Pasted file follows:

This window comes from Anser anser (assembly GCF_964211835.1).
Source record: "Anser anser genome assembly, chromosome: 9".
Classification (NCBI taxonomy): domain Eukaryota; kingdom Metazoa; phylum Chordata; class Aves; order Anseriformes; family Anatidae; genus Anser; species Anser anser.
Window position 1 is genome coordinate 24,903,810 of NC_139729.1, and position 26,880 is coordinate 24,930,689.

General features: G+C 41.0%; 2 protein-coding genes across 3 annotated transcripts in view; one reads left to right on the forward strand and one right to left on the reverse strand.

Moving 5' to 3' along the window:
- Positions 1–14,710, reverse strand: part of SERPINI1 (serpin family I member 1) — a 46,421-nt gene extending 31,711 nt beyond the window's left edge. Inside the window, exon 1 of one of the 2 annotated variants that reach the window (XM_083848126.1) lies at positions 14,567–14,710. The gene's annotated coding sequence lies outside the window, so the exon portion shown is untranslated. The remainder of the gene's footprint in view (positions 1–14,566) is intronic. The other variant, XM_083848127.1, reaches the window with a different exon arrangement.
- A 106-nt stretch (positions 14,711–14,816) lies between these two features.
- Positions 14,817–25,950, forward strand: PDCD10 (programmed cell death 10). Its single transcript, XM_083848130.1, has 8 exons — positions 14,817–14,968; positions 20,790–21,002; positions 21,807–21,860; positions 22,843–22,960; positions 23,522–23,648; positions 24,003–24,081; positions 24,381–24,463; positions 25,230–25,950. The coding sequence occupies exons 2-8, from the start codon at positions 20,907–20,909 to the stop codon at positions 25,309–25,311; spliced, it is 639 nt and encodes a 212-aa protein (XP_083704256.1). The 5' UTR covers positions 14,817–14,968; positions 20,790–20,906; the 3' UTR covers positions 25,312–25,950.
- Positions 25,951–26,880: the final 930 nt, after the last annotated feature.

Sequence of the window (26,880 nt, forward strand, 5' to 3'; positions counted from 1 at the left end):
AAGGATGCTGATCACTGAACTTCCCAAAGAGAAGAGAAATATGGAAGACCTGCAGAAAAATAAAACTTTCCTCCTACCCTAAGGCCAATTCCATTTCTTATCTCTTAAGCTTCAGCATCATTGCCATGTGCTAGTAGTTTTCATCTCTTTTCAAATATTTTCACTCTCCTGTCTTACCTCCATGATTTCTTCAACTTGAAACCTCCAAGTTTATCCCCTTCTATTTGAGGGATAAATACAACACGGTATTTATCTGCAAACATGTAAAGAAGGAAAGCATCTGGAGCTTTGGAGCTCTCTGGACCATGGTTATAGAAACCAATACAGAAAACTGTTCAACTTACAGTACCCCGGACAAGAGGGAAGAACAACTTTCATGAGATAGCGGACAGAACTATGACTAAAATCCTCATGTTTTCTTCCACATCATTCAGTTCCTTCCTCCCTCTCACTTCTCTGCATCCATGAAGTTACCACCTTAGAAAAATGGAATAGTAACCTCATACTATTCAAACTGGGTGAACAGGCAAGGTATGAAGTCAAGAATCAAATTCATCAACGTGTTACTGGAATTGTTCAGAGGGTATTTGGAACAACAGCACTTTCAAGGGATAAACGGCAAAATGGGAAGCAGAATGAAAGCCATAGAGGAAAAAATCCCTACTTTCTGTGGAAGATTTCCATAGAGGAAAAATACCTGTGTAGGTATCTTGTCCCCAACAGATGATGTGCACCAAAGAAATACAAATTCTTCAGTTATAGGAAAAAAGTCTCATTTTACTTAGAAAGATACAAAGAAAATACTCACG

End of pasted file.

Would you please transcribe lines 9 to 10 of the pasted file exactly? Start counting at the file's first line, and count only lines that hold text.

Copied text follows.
- Positions 14,817–25,950, forward strand: PDCD10 (programmed cell death 10). Its single transcript, XM_083848130.1, has 8 exons — positions 14,817–14,968; positions 20,790–21,002; positions 21,807–21,860; positions 22,843–22,960; positions 23,522–23,648; positions 24,003–24,081; positions 24,381–24,463; positions 25,230–25,950. The coding sequence occupies exons 2-8, from the start codon at positions 20,907–20,909 to the stop codon at positions 25,309–25,311; spliced, it is 639 nt and encodes a 212-aa protein (XP_083704256.1). The 5' UTR covers positions 14,817–14,968; positions 20,790–20,906; the 3' UTR covers positions 25,312–25,950.
- Positions 25,951–26,880: the final 930 nt, after the last annotated feature.